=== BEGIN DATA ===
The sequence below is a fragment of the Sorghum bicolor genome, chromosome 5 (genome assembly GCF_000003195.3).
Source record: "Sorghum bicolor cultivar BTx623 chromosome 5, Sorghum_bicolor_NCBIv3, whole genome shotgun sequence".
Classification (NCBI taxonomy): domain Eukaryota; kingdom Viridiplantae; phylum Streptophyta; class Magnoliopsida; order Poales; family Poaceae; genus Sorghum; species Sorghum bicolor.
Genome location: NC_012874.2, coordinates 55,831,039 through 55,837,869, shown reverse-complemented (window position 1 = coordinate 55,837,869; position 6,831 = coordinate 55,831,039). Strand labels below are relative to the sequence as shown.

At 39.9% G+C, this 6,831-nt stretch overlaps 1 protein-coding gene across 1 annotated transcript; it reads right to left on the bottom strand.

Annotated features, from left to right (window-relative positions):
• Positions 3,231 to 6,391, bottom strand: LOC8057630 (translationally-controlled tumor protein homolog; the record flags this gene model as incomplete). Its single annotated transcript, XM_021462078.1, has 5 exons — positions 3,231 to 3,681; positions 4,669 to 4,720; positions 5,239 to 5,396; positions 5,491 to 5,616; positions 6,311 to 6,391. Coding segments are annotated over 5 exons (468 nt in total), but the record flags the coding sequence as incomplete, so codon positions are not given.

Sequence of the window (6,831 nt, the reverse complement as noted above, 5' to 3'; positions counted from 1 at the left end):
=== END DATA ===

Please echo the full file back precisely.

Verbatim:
The sequence below is a fragment of the Sorghum bicolor genome, chromosome 5 (genome assembly GCF_000003195.3).
Source record: "Sorghum bicolor cultivar BTx623 chromosome 5, Sorghum_bicolor_NCBIv3, whole genome shotgun sequence".
Classification (NCBI taxonomy): domain Eukaryota; kingdom Viridiplantae; phylum Streptophyta; class Magnoliopsida; order Poales; family Poaceae; genus Sorghum; species Sorghum bicolor.
Genome location: NC_012874.2, coordinates 55,831,039 through 55,837,869, shown reverse-complemented (window position 1 = coordinate 55,837,869; position 6,831 = coordinate 55,831,039). Strand labels below are relative to the sequence as shown.

At 39.9% G+C, this 6,831-nt stretch overlaps 1 protein-coding gene across 1 annotated transcript; it reads right to left on the bottom strand.

Annotated features, from left to right (window-relative positions):
• Positions 3,231 to 6,391, bottom strand: LOC8057630 (translationally-controlled tumor protein homolog; the record flags this gene model as incomplete). Its single annotated transcript, XM_021462078.1, has 5 exons — positions 3,231 to 3,681; positions 4,669 to 4,720; positions 5,239 to 5,396; positions 5,491 to 5,616; positions 6,311 to 6,391. Coding segments are annotated over 5 exons (468 nt in total), but the record flags the coding sequence as incomplete, so codon positions are not given.

Sequence of the window (6,831 nt, the reverse complement as noted above, 5' to 3'; positions counted from 1 at the left end):